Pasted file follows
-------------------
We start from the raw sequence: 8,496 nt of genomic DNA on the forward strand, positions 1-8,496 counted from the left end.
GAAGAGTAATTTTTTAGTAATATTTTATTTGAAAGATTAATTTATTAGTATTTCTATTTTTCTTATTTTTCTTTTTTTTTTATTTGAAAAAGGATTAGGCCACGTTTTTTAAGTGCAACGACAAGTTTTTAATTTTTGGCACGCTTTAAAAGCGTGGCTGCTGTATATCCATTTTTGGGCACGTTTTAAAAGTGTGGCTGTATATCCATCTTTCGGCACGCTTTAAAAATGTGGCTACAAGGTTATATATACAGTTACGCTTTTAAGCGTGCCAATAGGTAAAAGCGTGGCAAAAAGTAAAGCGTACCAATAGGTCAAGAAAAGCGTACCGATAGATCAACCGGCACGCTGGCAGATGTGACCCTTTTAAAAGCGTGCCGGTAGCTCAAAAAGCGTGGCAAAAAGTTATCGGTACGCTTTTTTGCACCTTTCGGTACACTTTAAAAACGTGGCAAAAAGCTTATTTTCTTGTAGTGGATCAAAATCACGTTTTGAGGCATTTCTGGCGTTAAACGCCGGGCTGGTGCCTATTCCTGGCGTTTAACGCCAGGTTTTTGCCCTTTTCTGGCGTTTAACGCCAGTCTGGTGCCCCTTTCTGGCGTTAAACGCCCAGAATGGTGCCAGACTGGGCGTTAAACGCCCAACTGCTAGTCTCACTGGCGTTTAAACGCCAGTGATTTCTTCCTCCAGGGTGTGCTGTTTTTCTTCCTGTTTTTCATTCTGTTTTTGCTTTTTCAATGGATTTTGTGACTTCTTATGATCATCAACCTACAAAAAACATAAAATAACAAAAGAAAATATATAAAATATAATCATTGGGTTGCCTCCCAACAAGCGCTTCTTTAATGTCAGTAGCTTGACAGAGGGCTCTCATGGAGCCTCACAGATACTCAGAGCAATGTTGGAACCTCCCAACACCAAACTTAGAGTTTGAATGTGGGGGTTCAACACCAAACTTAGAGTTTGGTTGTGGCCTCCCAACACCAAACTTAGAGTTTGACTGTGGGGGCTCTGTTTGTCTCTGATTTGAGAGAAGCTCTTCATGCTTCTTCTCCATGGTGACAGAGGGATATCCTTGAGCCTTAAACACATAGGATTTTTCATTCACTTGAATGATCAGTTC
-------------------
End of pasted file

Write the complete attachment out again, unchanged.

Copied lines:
We start from the raw sequence: 8,496 nt of genomic DNA on the forward strand, positions 1-8,496 counted from the left end.
GAAGAGTAATTTTTTAGTAATATTTTATTTGAAAGATTAATTTATTAGTATTTCTATTTTTCTTATTTTTCTTTTTTTTTTATTTGAAAAAGGATTAGGCCACGTTTTTTAAGTGCAACGACAAGTTTTTAATTTTTGGCACGCTTTAAAAGCGTGGCTGCTGTATATCCATTTTTGGGCACGTTTTAAAAGTGTGGCTGTATATCCATCTTTCGGCACGCTTTAAAAATGTGGCTACAAGGTTATATATACAGTTACGCTTTTAAGCGTGCCAATAGGTAAAAGCGTGGCAAAAAGTAAAGCGTACCAATAGGTCAAGAAAAGCGTACCGATAGATCAACCGGCACGCTGGCAGATGTGACCCTTTTAAAAGCGTGCCGGTAGCTCAAAAAGCGTGGCAAAAAGTTATCGGTACGCTTTTTTGCACCTTTCGGTACACTTTAAAAACGTGGCAAAAAGCTTATTTTCTTGTAGTGGATCAAAATCACGTTTTGAGGCATTTCTGGCGTTAAACGCCGGGCTGGTGCCTATTCCTGGCGTTTAACGCCAGGTTTTTGCCCTTTTCTGGCGTTTAACGCCAGTCTGGTGCCCCTTTCTGGCGTTAAACGCCCAGAATGGTGCCAGACTGGGCGTTAAACGCCCAACTGCTAGTCTCACTGGCGTTTAAACGCCAGTGATTTCTTCCTCCAGGGTGTGCTGTTTTTCTTCCTGTTTTTCATTCTGTTTTTGCTTTTTCAATGGATTTTGTGACTTCTTATGATCATCAACCTACAAAAAACATAAAATAACAAAAGAAAATATATAAAATATAATCATTGGGTTGCCTCCCAACAAGCGCTTCTTTAATGTCAGTAGCTTGACAGAGGGCTCTCATGGAGCCTCACAGATACTCAGAGCAATGTTGGAACCTCCCAACACCAAACTTAGAGTTTGAATGTGGGGGTTCAACACCAAACTTAGAGTTTGGTTGTGGCCTCCCAACACCAAACTTAGAGTTTGACTGTGGGGGCTCTGTTTGTCTCTGATTTGAGAGAAGCTCTTCATGCTTCTTCTCCATGGTGACAGAGGGATATCCTTGAGCCTTAAACACATAGGATTTTTCATTCACTTGAATGATCAGTTC